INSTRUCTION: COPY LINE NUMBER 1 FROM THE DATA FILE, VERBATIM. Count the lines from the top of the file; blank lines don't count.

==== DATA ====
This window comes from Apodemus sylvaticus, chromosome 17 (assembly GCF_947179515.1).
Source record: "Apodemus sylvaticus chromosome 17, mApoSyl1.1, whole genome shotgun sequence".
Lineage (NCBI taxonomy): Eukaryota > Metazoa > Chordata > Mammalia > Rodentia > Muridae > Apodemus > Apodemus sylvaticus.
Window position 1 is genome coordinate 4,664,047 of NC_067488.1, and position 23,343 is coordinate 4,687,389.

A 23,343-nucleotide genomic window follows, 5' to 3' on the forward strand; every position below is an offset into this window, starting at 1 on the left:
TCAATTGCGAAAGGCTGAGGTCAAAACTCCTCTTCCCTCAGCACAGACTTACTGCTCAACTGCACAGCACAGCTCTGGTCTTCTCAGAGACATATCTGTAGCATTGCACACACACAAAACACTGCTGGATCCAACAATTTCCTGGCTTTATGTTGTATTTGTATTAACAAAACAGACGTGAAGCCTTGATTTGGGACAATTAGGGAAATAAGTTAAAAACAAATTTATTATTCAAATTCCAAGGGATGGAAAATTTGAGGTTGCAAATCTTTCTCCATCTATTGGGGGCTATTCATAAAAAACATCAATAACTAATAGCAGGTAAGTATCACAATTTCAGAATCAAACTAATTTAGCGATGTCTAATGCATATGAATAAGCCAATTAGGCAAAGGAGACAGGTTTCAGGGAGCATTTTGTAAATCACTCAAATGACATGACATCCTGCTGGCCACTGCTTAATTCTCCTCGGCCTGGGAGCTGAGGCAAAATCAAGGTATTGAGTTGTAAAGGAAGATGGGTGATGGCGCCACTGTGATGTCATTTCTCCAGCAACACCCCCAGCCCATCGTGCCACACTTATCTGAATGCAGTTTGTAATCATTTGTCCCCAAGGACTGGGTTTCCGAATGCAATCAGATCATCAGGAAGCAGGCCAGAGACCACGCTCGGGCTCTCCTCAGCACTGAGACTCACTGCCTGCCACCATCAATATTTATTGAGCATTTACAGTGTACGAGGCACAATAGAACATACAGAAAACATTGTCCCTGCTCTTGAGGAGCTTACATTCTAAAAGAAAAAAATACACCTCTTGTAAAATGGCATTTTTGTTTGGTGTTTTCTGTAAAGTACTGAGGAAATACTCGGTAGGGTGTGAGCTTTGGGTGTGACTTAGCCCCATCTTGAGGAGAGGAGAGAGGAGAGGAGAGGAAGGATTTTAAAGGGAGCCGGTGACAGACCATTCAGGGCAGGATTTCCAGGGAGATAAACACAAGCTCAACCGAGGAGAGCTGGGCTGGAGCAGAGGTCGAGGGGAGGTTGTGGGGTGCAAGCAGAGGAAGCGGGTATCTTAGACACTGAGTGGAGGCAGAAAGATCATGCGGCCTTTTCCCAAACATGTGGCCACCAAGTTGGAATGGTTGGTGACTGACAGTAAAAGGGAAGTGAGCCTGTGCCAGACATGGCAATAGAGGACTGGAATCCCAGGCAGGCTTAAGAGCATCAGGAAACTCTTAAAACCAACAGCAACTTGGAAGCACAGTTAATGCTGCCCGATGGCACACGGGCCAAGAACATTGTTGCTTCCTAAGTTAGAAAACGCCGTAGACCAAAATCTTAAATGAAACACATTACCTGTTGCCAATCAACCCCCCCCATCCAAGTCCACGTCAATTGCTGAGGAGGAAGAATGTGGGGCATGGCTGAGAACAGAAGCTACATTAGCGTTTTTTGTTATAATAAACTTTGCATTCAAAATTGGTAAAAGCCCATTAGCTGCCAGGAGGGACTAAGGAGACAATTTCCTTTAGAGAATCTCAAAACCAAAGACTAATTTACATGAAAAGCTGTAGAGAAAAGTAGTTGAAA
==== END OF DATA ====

This window comes from Apodemus sylvaticus, chromosome 17 (assembly GCF_947179515.1).